Archive for the Supernatural Category

5.20.2011: What to Watch – Weekend TV Edition

Posted in Previews, Supernatural, TV on 05/20/2011 by sharonwong

Supernatural:  Episode 21 – “Let It Bleed” and Episode 22 – “The Man Who Knew Too Much (The CW starting at 8/7c)  Starring Jensen Ackles, Jared Padalecki, Jim Beaver and Misha Collins

This week, Supernatural fans (including the staff of Horror Haven) will be treated to a double helping of the Winchester brothers.  The two hour time slot is for both the 21st episode and the season finale, and not a two hour season finale (the second to last episode of the season did not air last week due to the Smallville series finale).  With the show moving into its seventh season next fall, this back-to-back schedule is a nice send-off for the summer and for the fans to get one last chuck of Supernatural. Continue reading


Supernatural Season 6, Episode 16 “…And Then There Were None”

Posted in Supernatural on 03/05/2011 by rogerfroilan

Writer –  Brett Matthews

Many of this season’s episodes appear on the surface as filler episodes.   You sit there going, “Okay, this is a great story and all, but how does it advance the overall plot?”  You tap your watch impatiently, because this could possibly be the last season of Supernatural.   And then you get a couple of good character nuggets and a plot point or two and suddenly everything is right with the world.

This episode was no exception.  Bobby Singer is hands down my favorite character on the show and I love every episode that fills in his backstory and deepens his character; this episode is no exception.  Every time poor Bobby’s in peril I’m on the edge of my seat, afraid that he may actually kick the bucket this time!  I’m waiting for when they finally do a flashback where John Winchester entrusts Sam and Dean to Bobby for a short time, and Bobby goes all Lone Wolf & Cub with baby Sam strapped to his back while he and a young Dean fight monsters.  That would be fun to see!

In this episode, the “Mother of All” is back and takes on the form of a young lady named Eve.  She convinces a truck driver who’s refueling at a gas station to give her a lift.  When she tries to kiss him, he throws religious pamphlets her way, but she says that God doesn’t care about humanity, particularly since the Apocalypse has already come and gone.  She claims to want to tell him a secret and whispers in his ear.  Later, Rick the truck driver goes home and kills his wife in a gruesome way.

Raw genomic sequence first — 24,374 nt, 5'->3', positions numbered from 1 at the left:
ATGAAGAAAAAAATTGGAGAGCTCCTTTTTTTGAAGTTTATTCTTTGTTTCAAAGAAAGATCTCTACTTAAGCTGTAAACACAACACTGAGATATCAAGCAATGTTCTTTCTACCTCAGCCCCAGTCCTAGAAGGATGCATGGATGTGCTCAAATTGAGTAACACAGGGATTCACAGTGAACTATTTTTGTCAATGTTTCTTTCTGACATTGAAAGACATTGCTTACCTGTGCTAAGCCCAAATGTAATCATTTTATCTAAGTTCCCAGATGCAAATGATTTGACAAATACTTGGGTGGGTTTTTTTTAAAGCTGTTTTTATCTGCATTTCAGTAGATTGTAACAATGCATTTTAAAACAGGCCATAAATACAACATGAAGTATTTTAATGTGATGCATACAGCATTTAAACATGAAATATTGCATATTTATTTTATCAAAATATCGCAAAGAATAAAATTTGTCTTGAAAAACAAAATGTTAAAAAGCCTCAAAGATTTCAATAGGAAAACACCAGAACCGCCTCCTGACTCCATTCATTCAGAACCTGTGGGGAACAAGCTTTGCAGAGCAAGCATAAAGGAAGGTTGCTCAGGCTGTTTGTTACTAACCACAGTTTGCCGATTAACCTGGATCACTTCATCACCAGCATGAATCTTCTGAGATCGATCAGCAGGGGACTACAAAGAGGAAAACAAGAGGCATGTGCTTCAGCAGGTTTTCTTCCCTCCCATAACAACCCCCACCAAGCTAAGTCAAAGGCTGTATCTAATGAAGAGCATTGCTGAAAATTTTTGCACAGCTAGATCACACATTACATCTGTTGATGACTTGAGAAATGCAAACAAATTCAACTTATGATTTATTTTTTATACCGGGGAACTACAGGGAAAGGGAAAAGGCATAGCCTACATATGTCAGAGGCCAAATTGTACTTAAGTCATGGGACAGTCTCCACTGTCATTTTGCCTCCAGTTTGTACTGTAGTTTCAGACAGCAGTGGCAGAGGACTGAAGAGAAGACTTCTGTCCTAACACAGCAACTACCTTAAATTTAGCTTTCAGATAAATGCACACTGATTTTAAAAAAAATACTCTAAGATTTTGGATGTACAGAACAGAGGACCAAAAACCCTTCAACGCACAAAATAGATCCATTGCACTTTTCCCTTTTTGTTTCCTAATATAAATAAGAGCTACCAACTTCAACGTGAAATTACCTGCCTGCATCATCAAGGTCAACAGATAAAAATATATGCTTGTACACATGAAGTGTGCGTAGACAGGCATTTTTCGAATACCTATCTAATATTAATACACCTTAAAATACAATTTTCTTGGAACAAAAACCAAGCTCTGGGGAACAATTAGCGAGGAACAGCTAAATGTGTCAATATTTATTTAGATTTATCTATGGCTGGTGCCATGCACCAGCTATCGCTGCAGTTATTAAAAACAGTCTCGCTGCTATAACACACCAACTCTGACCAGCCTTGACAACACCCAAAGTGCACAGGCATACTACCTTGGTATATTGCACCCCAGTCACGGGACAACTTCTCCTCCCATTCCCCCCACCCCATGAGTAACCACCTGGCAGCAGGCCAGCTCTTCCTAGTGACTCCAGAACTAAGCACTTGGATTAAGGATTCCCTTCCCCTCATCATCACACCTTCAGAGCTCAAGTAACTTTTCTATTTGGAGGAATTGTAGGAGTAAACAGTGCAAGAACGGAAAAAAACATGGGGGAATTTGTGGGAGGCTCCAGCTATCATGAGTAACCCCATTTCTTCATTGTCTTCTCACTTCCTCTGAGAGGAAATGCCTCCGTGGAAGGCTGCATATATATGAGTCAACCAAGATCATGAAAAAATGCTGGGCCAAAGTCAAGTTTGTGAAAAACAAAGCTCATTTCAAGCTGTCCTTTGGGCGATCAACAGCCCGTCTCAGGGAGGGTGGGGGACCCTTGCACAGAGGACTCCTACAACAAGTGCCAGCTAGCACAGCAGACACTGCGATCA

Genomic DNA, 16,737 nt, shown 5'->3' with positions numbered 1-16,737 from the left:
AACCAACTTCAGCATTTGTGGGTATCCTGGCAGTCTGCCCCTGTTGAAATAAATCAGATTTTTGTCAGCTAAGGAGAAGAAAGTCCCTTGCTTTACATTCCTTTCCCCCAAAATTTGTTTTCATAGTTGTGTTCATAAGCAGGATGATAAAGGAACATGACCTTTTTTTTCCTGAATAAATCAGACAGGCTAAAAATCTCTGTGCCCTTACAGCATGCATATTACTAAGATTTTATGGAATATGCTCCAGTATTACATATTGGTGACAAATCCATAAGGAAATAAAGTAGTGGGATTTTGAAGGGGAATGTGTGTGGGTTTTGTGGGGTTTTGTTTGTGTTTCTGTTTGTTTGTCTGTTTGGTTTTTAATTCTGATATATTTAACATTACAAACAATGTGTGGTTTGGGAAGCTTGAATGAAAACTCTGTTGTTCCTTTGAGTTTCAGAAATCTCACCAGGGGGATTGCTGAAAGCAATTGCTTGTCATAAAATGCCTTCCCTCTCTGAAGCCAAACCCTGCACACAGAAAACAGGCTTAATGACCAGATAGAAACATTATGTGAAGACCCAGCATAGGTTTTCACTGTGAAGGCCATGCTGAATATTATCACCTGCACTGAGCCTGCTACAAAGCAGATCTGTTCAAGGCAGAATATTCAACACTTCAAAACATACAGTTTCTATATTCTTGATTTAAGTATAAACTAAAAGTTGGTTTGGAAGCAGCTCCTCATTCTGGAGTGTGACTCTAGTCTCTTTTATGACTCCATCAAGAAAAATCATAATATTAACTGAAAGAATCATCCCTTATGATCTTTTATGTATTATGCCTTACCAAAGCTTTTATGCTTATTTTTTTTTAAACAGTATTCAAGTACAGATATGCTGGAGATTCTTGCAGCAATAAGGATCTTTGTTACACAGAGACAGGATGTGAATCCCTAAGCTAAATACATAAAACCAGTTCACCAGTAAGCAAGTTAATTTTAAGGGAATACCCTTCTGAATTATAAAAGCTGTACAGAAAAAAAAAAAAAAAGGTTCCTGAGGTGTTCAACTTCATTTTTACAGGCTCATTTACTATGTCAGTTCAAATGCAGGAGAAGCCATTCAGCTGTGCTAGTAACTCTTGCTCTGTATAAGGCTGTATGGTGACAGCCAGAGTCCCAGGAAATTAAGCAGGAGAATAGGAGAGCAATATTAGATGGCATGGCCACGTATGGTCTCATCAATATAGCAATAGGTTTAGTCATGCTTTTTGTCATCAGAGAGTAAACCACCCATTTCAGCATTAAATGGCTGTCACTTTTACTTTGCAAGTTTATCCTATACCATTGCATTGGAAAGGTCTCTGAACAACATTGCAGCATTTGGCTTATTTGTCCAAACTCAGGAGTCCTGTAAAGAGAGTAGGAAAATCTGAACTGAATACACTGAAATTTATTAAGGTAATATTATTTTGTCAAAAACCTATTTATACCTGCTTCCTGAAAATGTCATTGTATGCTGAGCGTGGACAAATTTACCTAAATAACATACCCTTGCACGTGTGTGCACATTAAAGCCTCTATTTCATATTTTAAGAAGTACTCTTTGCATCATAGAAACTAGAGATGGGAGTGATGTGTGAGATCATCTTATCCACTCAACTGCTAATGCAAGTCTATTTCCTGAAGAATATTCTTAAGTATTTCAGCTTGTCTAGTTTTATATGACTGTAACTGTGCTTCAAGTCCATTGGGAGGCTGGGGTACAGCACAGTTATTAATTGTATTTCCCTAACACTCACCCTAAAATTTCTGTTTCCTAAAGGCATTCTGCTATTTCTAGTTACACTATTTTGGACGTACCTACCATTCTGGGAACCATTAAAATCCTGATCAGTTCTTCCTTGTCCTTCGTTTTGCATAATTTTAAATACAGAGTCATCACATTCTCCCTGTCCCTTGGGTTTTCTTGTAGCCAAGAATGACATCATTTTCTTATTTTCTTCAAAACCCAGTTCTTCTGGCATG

Meanwhile, Bobby is tracking monster sightings which lead him and the Winchester boys to the city where Rick killed his wife.  What’s really cool here is that we get to see a spiffed up Bobby in a suit and trench coat, posing as FBI with Sam and Dean.  When do we ever get to see that?  They interview Rick who has no memory of what happened after he filled up his gas tank.  While viewing the gas station’s security cameras, the team catches a glimpse of Eve’s face which looks very ghoulish.  Bobby theorizes that she is the Mother of All, and suggests that they turn and run.  Something that scares Bobby that badly, scares me as an audience member!

After the police get an emergency call about someone shooting out a cannery, the gang heads there where they encounter Rufus Turner, played by Steven Williams who has made a career of playing characters without whom theplot would never advance.  How can we not forget him as the dude from Jason Goes to Hell who mysteriously had all kinds of plot information for the characters that he couldn’t possibly know yet the story couldn’t have moved forward without him.  But I digress…Bobby and Rufus agree to team up, like the old days.  We ultimately learn that Eve planted some sort of worm-like creature in Rick’s ear, and now it’s body hopping.

As the investigation continues, Samuel and Gwen show up and Dean tries to kill Samuel, since he swore he would.  Sam manages to defuse the situation and the unlikely team is on the hunt.   At one point, Dean is taken over by the worm and shoots Gwen, killing her.  He is released, but we are treated to a hybrid of The Hidden, John Carpenter’s The Thing and Star Trek II (and if memory serves, Jason was a body hopping slug in Goes to Hell!).  It’s always fun when you’ve got a situation where the characters can’t trust each other because any one of them could have the slimy creature in the pilot’s seat.  As the story moves forward, we are treated to great nods to the films mentioned above.  I particularly had Pavel Chekov in the back of my head yelling, “They put creatures in our ears!”